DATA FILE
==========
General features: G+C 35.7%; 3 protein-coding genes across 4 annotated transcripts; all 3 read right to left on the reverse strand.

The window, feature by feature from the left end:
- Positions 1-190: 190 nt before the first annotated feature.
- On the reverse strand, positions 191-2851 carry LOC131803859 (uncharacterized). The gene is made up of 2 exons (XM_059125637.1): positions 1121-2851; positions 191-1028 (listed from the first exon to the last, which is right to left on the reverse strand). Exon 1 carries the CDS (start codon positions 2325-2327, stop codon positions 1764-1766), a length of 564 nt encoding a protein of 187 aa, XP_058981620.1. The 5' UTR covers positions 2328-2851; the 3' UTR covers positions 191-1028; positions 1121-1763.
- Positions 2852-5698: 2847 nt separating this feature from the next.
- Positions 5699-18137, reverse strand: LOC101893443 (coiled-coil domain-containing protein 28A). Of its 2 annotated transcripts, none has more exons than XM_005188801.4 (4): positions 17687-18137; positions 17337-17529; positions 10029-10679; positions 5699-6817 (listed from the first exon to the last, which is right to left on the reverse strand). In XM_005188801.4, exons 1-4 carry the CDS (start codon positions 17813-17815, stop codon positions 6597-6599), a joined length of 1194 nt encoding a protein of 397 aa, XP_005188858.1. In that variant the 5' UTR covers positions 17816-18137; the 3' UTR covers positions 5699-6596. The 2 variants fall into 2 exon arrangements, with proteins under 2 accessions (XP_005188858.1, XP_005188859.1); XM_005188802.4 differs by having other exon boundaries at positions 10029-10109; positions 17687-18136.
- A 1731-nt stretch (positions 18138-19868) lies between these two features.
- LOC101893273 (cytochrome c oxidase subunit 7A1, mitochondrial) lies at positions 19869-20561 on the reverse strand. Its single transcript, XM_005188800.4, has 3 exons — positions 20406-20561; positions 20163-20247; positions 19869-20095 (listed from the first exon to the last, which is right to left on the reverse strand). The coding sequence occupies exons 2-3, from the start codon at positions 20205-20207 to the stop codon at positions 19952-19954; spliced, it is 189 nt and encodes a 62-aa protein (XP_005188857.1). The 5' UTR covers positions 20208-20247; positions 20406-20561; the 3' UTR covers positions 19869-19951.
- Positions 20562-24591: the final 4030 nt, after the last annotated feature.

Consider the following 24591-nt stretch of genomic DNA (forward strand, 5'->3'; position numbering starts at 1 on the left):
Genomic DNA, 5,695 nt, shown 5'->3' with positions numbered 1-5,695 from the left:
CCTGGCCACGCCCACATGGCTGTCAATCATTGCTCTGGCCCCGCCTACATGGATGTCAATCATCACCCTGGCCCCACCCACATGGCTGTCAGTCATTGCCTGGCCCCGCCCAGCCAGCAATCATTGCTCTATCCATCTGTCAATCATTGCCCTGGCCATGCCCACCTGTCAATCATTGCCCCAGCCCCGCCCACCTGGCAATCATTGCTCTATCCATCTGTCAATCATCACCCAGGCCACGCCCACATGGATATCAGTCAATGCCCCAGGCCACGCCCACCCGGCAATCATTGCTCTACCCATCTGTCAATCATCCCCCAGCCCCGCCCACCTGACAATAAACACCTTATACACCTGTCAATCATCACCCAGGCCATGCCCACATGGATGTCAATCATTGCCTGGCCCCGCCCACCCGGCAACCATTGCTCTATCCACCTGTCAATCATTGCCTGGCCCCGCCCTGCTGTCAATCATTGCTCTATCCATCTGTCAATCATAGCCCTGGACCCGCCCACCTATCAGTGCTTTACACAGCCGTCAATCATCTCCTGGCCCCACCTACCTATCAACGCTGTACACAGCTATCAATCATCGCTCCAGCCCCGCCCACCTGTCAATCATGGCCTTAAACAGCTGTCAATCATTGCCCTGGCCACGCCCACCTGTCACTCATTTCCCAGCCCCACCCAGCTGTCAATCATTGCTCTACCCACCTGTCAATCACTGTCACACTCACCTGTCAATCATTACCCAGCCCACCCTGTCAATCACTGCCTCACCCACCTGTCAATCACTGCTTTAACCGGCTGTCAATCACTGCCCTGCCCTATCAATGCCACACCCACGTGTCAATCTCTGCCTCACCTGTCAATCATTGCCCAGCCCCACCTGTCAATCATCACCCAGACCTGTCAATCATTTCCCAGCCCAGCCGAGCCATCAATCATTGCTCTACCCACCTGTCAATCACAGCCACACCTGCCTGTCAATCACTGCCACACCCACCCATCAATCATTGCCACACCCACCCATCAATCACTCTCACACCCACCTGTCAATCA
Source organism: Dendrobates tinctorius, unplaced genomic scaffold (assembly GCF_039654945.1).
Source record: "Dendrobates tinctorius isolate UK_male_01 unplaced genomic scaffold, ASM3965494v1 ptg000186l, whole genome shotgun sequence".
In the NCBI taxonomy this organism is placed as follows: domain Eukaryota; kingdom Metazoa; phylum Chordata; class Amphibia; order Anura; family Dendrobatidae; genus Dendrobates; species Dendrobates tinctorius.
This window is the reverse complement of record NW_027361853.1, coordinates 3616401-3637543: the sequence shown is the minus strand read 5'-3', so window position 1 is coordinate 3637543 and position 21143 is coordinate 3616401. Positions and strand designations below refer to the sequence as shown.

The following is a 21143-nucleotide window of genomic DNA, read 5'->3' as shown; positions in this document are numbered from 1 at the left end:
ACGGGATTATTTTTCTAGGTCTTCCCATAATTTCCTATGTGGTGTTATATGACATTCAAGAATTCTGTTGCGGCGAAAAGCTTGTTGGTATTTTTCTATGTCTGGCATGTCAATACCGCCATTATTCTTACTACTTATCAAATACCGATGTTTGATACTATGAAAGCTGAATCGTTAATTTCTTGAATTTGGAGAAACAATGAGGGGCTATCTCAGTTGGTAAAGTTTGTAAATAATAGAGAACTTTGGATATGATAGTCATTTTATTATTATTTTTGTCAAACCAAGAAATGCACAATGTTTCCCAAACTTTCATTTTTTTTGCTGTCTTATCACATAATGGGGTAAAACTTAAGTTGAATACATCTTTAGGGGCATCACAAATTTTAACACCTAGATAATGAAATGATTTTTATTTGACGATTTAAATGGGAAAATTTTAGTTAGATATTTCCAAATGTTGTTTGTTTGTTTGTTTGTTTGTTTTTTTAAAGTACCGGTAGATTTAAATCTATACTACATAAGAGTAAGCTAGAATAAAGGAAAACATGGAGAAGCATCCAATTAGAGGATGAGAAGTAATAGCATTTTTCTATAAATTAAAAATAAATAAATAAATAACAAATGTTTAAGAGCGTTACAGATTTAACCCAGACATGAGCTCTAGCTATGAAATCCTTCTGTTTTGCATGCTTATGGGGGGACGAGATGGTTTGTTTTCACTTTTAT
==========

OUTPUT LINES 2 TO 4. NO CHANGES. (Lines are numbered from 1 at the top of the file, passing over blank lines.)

The window, feature by feature from the left end:
- Positions 1-190: 190 nt before the first annotated feature.
- On the reverse strand, positions 191-2851 carry LOC131803859 (uncharacterized). The gene is made up of 2 exons (XM_059125637.1): positions 1121-2851; positions 191-1028 (listed from the first exon to the last, which is right to left on the reverse strand). Exon 1 carries the CDS (start codon positions 2325-2327, stop codon positions 1764-1766), a length of 564 nt encoding a protein of 187 aa, XP_058981620.1. The 5' UTR covers positions 2328-2851; the 3' UTR covers positions 191-1028; positions 1121-1763.